Forget a 1.3% COLA! Two lawmakers want to more than double next year's pay raise for Social Security beneficiaries.
The Social Security Administration on Tuesday announced a 1.3% cost of living adjustment for 2021, which will increase checks for the program’s 64 million beneficiaries by just a few hundred dollars per year.
President Trump announced executive orders on Saturday extending federal unemployment benefits, providing eviction protections, deferring student loan payments, and instituting a payroll tax holiday as stimulus package negotiations falter.
The unemployment benefit that has kept millions afloat amid the worst economic crisis in decades officially expires at midnight. Weekly jobless claims continue to rise. Economic forecasters are warning of another slowdown.
As many as 6.7 million rent-burdened households could face eviction once enhanced federal unemployment insurance expires at the end of July and eviction bans across the country lift, according to a new analysis from UrbanFootprint, a tech company that makes urban planning software.
Parts of the next stimulus package has been released today, see what is being included.
The US economy is reopening gradually but America's joblessness crisis continues to roar on.
Some nursing homes had grabbed the government payments to defray the costs of caring for residents on Medicaid.
The Trump administration announced Tuesday it would distribute $25 billion to health providers caring for Medicaid patients following weeks of pressure from lawmakers and advocates.
Make sure you're fulfilling your obligations to the IRS.
Most of us are familiar with Social Security. It's a program we all pay into during our working years and collect from in retirement. Those benefits are often crucial in helping retirees stay afloat, especially those without a whole lot of savings. But Social Security is by no means designed to sustain seniors in the absence of outside income, and relying on those benefits too heavily could set you up for financial ruin during retirement.
The IRS released common reasons people got stimulus amounts that were different than anticipated.
Some Social Security recipients say they're still waiting for their stimulus checks, even though the Social Security Administration has said many of them should have begun receiving their payments a month ago in mid-April. Some also continue to struggle with getting information from the IRS "Get My Payment" site, leaving them unsure when the checks will arrive.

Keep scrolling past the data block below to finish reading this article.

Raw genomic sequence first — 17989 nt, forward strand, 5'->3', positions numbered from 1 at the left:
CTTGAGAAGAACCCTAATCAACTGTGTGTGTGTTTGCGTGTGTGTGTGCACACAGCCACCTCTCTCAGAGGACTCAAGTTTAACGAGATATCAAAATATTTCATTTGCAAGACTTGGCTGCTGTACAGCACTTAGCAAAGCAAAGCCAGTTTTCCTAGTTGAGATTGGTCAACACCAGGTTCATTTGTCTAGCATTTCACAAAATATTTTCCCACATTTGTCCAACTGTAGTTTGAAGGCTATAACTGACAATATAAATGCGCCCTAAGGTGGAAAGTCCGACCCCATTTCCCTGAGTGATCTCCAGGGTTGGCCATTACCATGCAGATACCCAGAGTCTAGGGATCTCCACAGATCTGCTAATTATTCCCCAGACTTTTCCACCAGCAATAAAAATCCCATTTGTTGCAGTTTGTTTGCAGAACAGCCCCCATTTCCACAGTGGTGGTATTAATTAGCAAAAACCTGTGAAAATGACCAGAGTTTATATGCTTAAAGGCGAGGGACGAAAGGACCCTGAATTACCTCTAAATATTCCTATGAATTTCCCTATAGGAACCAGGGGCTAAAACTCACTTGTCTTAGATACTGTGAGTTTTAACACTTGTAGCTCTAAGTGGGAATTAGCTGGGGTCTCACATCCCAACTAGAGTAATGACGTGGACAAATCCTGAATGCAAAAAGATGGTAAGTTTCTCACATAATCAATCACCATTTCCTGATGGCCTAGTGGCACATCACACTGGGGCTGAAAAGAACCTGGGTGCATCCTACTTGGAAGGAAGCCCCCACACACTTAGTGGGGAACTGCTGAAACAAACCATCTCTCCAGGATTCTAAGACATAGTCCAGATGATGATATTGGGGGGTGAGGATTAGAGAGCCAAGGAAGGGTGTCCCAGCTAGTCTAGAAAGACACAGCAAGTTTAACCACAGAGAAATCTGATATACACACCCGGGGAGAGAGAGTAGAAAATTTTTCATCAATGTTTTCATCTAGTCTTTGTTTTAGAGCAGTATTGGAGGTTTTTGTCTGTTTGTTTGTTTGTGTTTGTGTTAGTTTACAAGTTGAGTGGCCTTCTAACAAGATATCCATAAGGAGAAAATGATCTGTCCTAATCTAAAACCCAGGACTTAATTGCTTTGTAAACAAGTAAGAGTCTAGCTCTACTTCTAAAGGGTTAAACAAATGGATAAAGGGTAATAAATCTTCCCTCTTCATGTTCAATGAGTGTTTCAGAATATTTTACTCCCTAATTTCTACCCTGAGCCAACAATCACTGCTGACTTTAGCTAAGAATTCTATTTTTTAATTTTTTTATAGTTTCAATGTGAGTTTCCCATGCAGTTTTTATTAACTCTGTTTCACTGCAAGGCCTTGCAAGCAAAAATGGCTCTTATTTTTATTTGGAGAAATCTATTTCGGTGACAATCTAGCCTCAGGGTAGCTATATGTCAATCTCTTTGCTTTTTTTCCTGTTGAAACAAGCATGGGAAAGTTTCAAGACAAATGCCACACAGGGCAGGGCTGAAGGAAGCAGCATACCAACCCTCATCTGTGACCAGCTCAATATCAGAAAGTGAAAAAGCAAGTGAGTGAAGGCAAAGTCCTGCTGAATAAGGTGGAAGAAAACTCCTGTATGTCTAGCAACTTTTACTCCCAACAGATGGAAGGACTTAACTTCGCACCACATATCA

Local officials are ramping up efforts to prevent a potential rash of evictions among renters as the country’s unemployment rates reach historic highs and eviction moratoriums start to expire.
The Washington Post reported that senior economic officials at the White House are exploring a polarizing proposal by conservative scholars at the right-leaning American Enterprise Institute and Hoover Institution. The scholars, Andrew Biggs (a Forbes contributor) and Joshua Rauh, had published an opinion piece in The Hill outlining their plan, which would provide cash to households, but not in the form of a direct stimulus payment. Instead, the two argue that Congress should offer voluntary loan checks of up to $5,000 - the actual amount is up for debate - in exchange for a delay in receiving their Social Security benefits in retirement by up to three months.
Those waiting for payments will soon see them in their bank accounts and mailboxes.
Stimulus checks are arriving either directly to bank accounts or through the mail and if you have outstanding debt, creditors may try to seize it. A lot of people really need this stimulus money to pay for rent or buy food, but if you have outstanding debts with creditors you could be in for some disappointment.
Did you know that you may be able to receive benefits on your spouse’s record if you have not worked or do not have enough Social Security credits to qualify for your own Social Security benefits?
The vast majority of Americans support expanding Medicaid so low- and moderate-income individuals can have access to health care coverage, a new poll has shown.
Many Minnesotans may soon be asked to return to work as the governor eases closure orders on some businesses. But if some refuse to go due to health concerns, they will likely lose unemployment benefits.